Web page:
Answer: An Eclectic Brew.
That's the title ZUZI! Dance Company has given its genre-jumping concert this weekend. A mix of choreographers will serve up tastes of everything from modern to aerial to hip-hop, and serve up multi-style concoctions that are somewhere in between.
Guest artist Eva Tessler, best known lately for her acting and directing at Borderlands Theater, blends modern with aerial in the dramatic full-company work "Umbral." And Anton Smith, artistic director of The Human Project troupe, adds hip-hop's down-to-the-ground moves to ZUZI's typical glides through the air.
"In aerial, there's a lot of stuff in unison," Smith says, "and hip-hop is very musical and rhythmic. I'm struggling to keep the same feeling of both. I'm loving it."
Smith is setting a mixed hip-hop/aerial piece on ZUZI's Many Limbs youth troupe, with ZUZI's Nanette Robinson and Alison Hart contributing some of the trapeze moves. Eight kids between 11 and 14 will perform "Keep Away," based on the classic schoolyard game.
"The kids look at me like, 'Do you actually want us to do that?'" Smith says. "And I say, 'Yes!' They love it."
But The Human Project's adult dancers will inject a piece, "Dedicated to the One," that's all Smith's own. Even so, "It's a hybrid dance--when hip-hop gets romantic," Smith explains. "You'll see four couples on stage, and how love progresses, from devotion to lust to comfort."
The work has no trapezes, but it segues into modern dance more than most of Smith's choreography.
"We experiment all the time. Usually, when we perform hip-hop, we feel the need to do big movement. In the ZUZI concert, we have the artistic license to do something different."
That's exactly what ZUZI is after when it lines up collaborations with outside choreographers, artistic director Robinson says. Both sides benefit from the cross-fertilization.
"We always want to honor our own company members' visions, but the collaborations bring in diversity," Robinson says. "This concert is very diverse. The Human Project is amazing."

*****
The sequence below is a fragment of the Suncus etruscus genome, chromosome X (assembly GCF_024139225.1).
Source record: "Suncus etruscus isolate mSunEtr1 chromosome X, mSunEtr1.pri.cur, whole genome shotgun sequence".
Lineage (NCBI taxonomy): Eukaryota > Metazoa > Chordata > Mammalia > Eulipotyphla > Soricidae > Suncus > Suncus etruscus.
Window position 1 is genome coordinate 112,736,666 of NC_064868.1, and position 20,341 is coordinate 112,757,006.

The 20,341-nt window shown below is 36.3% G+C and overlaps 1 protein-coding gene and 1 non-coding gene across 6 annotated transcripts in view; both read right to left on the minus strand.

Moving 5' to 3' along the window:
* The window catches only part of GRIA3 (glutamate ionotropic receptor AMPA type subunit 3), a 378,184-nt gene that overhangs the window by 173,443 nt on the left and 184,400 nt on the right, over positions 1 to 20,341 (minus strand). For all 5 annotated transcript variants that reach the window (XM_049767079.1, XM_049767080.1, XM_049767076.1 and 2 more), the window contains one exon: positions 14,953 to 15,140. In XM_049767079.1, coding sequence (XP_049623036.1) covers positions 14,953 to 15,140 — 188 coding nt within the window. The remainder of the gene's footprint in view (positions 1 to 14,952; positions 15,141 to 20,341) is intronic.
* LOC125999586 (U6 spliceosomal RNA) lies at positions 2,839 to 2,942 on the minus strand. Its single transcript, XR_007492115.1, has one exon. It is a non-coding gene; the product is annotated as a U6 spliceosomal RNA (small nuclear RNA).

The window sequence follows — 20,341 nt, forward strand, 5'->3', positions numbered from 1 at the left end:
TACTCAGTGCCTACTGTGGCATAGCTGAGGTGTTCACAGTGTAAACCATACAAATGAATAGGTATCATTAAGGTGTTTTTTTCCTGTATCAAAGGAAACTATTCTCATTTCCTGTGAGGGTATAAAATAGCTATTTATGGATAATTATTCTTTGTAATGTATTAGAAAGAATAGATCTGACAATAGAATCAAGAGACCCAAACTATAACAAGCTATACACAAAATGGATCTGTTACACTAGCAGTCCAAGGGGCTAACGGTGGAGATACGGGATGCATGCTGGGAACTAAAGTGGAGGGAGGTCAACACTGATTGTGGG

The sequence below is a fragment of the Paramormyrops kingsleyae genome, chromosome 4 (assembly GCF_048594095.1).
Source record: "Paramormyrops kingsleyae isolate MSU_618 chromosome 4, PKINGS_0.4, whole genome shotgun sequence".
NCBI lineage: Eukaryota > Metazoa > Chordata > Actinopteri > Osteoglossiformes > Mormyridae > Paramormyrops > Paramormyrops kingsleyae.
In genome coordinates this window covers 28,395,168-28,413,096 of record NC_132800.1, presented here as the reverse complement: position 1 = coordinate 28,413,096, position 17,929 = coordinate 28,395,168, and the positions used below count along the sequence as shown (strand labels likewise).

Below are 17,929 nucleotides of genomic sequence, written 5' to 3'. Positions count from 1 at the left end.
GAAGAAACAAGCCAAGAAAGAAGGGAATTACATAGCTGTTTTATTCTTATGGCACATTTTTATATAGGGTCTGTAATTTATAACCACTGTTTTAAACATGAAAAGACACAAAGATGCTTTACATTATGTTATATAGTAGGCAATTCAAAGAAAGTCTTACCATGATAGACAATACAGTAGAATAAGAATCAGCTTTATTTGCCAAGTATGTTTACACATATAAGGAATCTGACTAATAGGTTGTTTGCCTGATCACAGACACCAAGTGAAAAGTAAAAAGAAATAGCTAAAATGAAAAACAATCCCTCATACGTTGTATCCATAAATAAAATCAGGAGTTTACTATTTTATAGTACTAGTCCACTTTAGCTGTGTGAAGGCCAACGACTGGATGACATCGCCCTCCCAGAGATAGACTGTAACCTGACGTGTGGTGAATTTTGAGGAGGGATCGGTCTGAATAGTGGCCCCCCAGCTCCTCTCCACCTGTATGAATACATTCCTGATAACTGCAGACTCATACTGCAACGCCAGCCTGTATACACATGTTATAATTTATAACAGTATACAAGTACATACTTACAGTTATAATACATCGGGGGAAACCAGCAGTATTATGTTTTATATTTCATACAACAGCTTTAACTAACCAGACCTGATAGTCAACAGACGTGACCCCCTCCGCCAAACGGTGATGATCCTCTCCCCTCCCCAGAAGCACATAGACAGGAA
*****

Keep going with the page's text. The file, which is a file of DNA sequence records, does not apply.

Robinson says she's delighted to have Tessler as well. Tessler has never worked with ZUZI before, though the two women danced together awhile back with the Orts Theatre of Dance and the Zenith Dance Collective. For the last three years, Tessler has traveled nationally and even internationally with the Latina Dance Project, a dance/theater troupe that mixes movement and spoken word, and she teaches ballet at Tucson High Magnet School.
But she's missed staging dance in Tucson.
"I've been doing a lot of theater," she says. (She recently got kudos for directing School of the Americas at Borderlands.) "I felt like doing a dance piece without words."
Still, "Umbral"--Spanish for "threshold"--to be danced by eight ZUZI members and four apprentices, is a psychological drama. It's inspired in part by the emotional journey Tessler took after the sudden death more than 10 years ago of her husband, Daniel Nugent, a UA anthropologist, musician and playwright.
"The piece is about ideas, ways of feeling, about being able to transform and transcend," Tessler says. "It's like a renewal. It's scary and, at the same time, thrilling."
She composed the work as a gift for ZUZI's Beth Braun, whose husband, the musician Arthur Miscione, died just two years ago.
"I could relate to it," Tessler says. The piece is "about me and about her."
Braun dances the lead role, to "abstract" fragments of flamenco music. And this being ZUZI, there's also a circular trapeze in the piece. Tessler has been working on the trapeze since 2005, she says. "Parts of it fit the piece."
As if in response to "Umbral," Braun is performing "Life Emerging," a new work of her own. It's based on a text by the Indian spiritual teacher Jiddu Krishnamurti, Robinson says: "You must sing and dance and write poetry, and suffer and understand, for all of that is life." Joining Braun onstage are troupers Jennifer Hoefle, Audrey Copeland, Yumi Shirai, Sarah Small, Alison Hart and Karyn Reim.
Reim has also created a new dance for herself, "Life of a Flower," an aerial solo that substitutes a hammock for a trapeze.
"It's a great piece," Robinson says.
Two reprises balance out the menu. Hoefle's "Beyond Bodies," a multimedia dance for four that includes videography, is "about the media and the image of women's bodies," Robinson says. Hoefle herself dances, along with Braun, Robinson and Shirai.
Coincidentally, "Ladder of Light," a Robinson work, is also about transformation. First performed last December, it's an aerial work for six. ZUZI dancers Maria Saravilla, Scott Bird, Braun, Reim and Shirai do the honors, with Hart and Monica Weinheimer alternating the sixth role.
"Ladder of Light" adds one more flavor to Eclectic Brew: live music. Wendy Adams of Tucson composed instrumentals and lyrics, and singer Sally Withers and guitarist John Bormanis perform. With the company going strong after its 10th anniversary celebration in March, the musicians are no longer guest artists. They're regulars, Robinson says happily.
"We have our own ZUZI house band now."